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Afternoon Round-Up: GA, MO, and Kenya

Rachel Hart,
Reproductive Freedom Project
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July 12, 2006

Georgia: On Friday, the Atlanta Journal Constitution published an editorial by Linda Klepacki of Focus on the Family about the HPV vaccine. The piece focuses on the ability to opt-out of the vaccine if it ever becomes mandatory. A letter to the editor (last item) in response to Klepacki’s piece notes that our daughters shouldn’t be punished to prove a point about the importance of abstinence.Missouri: An op-ed in The Examiner calls on the Board of Education in Independence, MO, to thoroughly review “Choosing the Best” before adopting the curriculum for health classes. The author points out that the curriculum uses a fear- and shame-based approach towards teaching about sexuality, contains medical inaccuracies, and asks schools who use the text not to teach any supplemental information:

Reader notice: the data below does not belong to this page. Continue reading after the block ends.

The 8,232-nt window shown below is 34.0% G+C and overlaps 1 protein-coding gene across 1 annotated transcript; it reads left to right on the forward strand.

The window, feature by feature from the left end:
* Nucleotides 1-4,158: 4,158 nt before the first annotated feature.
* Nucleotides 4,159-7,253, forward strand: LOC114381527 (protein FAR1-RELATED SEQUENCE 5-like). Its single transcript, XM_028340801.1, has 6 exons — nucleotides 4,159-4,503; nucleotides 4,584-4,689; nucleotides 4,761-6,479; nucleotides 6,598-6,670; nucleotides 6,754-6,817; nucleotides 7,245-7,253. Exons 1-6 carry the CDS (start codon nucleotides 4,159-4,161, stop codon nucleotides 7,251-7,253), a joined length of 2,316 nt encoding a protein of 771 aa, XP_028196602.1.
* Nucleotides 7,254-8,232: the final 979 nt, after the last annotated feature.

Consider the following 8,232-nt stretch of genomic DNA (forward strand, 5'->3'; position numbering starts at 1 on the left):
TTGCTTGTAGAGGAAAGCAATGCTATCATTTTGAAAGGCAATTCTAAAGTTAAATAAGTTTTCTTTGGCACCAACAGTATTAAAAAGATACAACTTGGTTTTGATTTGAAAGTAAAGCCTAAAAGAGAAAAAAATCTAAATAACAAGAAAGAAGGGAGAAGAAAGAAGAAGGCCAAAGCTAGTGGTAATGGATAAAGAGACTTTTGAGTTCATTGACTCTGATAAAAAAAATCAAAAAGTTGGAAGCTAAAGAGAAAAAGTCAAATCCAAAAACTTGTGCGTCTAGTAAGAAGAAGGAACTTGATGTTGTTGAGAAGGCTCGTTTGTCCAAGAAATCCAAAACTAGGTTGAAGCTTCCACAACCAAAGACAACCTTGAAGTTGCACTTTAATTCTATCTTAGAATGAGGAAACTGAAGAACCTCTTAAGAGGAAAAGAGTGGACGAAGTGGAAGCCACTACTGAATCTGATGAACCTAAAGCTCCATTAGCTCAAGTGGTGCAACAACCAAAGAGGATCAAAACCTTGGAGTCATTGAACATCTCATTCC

Not only does “Choosing the Best,” ask an abstinence pledge from the students, it requires that the school district pledge abstinence from teaching anything not in that curriculum. The district could not add information from another source to correct the insufficiency of the contraception information

And finally, AFP has an article about sex education (or the lack there of) in Kenya. The article contains some sobering statistics:

Many teenage pregnancies in Kenya — where 55 percent of its 33 million people are under 19, according to a 2003 study — are blamed on lack of information about sex and traditions that inhibit discussions of sex with children.According to that study, more than 25 percent of Kenyan girls between 15 and 19 are either pregnant or are mothers and 85 percent of all 15- to 19-year-olds and 72 percent of those between 20 and 24 do not use contraceptives.In addition, 70 percent of all adolescents engage in unprotected sex. About 1.2 million Kenyans are HIV positive and some 1.5 million people have died of HIV/AIDS since 1984, it says.